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× HomeNutritionMuscle and TrainingHealthRecipesWhat Is Whey Protein?FAQsGlossaryAbout
Muscle and Training

Boost Your Fitness With Recovery and Whey Protein!

Whether you want to complete a marathon or just get fit at the gym, it goes without saying that you need a good training plan to achieve your goals.

However, what most of us do not always remember is that fitness improvement does not happen during the activity itself but rather during the recovery period after exercising. And this is where proteins come in.

Whatever your fitness goals are, you are not going to meet them unless you exercise intensely. This is what stimulates your body to prepare for another bout of even tougher exercise. But in addition to the hard training, you also need to be prepared to rest. Because when you give your body the chance to recover, it actually adapts to a fitness level that is slightly higher than before exercising (see Figure 1). Then, over a period of weeks and months, you become better and stronger, and your performance improves.

Figure 1. Recovery after exercise can improve fitness levels[1]

On the other hand, if you skip the rest periods in between exercise sessions or if you do not pay enough attention to your diet and nutritional needs, your performance might actually decrease over time, despite your good training plan and intense exercise.

Why rest is so important

Rest periods are essential because muscles often get slightly damaged during exercise. The time in between exercise sessions is when muscles can repair, and this is where protein comes in. Muscles are made of proteins and the building blocks of these muscle proteins are called amino acids. That is why eating protein-rich foods after exercising can provide the necessary amino acids to build up muscle and repair any muscle damage.


There are nine so-called essential amino acids, which you can only get from food sources. If a food source contains all nine, it is known as a high-quality, complete protein. Whey protein is a great example as it contains one of the highest levels of these nine essential amino acids. In addition, whey protein is also digested rapidly so you can enjoy a fast uptake of essential amino acids in the blood[2]. This means that with whey protein, you do not need to worry about whether you are getting enough of the different amino acid types.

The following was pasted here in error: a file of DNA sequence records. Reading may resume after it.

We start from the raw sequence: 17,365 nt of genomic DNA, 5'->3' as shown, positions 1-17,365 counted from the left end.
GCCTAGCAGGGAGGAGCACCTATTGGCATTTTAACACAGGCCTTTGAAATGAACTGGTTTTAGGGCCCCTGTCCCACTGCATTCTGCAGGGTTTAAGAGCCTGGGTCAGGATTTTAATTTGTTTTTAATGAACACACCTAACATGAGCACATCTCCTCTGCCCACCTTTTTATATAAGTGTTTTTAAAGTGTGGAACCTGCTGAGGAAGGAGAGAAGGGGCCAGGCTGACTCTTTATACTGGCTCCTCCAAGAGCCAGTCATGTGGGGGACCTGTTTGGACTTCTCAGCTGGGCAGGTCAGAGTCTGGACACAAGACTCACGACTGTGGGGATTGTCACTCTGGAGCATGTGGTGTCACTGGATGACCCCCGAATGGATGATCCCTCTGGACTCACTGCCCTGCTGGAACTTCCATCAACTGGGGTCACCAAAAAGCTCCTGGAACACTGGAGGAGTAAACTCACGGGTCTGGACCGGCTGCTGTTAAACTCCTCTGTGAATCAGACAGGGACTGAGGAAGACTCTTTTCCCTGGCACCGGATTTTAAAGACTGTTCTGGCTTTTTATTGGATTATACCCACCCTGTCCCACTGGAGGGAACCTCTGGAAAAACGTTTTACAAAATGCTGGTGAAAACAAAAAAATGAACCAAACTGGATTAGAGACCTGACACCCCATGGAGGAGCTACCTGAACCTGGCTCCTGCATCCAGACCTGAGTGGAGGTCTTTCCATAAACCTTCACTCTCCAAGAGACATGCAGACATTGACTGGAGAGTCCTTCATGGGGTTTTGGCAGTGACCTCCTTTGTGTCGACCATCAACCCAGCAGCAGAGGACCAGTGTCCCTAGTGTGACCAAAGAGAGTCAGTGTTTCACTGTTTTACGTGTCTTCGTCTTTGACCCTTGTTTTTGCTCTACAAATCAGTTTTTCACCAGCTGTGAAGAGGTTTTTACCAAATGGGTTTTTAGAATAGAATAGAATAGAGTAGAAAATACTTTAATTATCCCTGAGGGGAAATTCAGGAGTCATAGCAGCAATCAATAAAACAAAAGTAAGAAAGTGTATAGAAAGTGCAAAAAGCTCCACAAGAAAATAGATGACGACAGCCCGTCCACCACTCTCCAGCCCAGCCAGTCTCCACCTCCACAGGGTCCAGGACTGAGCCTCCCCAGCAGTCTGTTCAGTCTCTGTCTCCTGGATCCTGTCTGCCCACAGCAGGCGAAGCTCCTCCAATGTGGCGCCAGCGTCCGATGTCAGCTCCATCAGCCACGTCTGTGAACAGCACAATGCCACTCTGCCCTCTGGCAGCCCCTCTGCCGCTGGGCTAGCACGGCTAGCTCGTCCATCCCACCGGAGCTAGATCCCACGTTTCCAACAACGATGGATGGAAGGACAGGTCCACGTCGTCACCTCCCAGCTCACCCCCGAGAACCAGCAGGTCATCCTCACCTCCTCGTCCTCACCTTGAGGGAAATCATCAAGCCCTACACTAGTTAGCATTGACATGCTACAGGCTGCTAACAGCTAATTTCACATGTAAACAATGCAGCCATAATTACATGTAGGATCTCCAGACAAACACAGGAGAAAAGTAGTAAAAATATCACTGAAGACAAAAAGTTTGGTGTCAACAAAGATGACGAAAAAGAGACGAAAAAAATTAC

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Muscle protein synthesis

Eating protein after exercising also works as a signal to start the process of muscle protein synthesis. This is a naturally occurring process in which protein is produced to repair muscle damage caused by intense exercise. You can basically think of it as the build-up of new muscle tissue. The amino acid leucine plays an important role in this. When you consume protein that contains the right amount of leucine, such as whey protein, the body starts building up muscle tissue using all the essential amino acids as building blocks. This repair work on any damaged muscle tissue is also part of the recovery period.

3 reasons to take whey protein after exercising

  1. It contains all nine essential amino acids
  2. It it quickly digested by the body for a rapid uptake of protein
  3. It contains the right amount of leucine to repair any muscle tissue damage

How much protein is enough protein?

So how much protein do you need to get the full benefits? This depends on your age, weight and level of fitness. Find out about what you actually need with our protein calculator. Although everyone has different protein needs, there are some general points to bear in mind. The main one is that it is important to consume protein over the course of a day to rebuild your muscles and this is particularly important after exercising. And remember that protein cannot be stored by the body, so it needs to be consumed on a regular basis for the best benefits.


Most people will find that a protein intake of ~1.4 grams[3] of protein per kilogram of body weight per day is sufficient when you are exercising. Ideally, this should be spread out over the course of the day, for example with 20-40 grams of high-quality protein every 3 to 4 hours.

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Remember protein if you are over 50!

In your fifties, you need to pay particular attention to your protein intake. After the milestone age of 50, muscle loss becomes a natural part of the ageing process. This process can be counteracted to a certain degree by exercising and making sure you meet your protein needs.

Whatever your age or fitness interests, making sure you get enough protein in your diet is easier than you might think. Whey protein is available in powder form, both in sweet and neutral-tasting variants, which makes it easy to add to many different dishes, both sweet and savoury. In our recipe section, you can find a wide range of quick and easy recipes that will appeal to all tastes, from soups to ice cream and smoothies.

[1] Asker Jeukendrup, Performance Manager Nutrition in the Dutch High Performance Team, René Kleinsmit, Product Group Manager, FrieslandCampina DMV, “Benefits of dairy proteins in run-up to the 2018 Olympic Winter Games”, FrieslandCampina DMV online webinar 17th November 2017.

[2]  Pennings (2011) https://pubmed.ncbi.nlm.nih.gov/21367943/

[3] Morton et al 2017, A systematic review, meta-analysis and meta-regression of the effect of protein supplementation on resistance training-induced gains in muscle mass and strength in healthy adults, British Journal of Sports Medicine, https://bjsm.bmj.com/content/52/6/376

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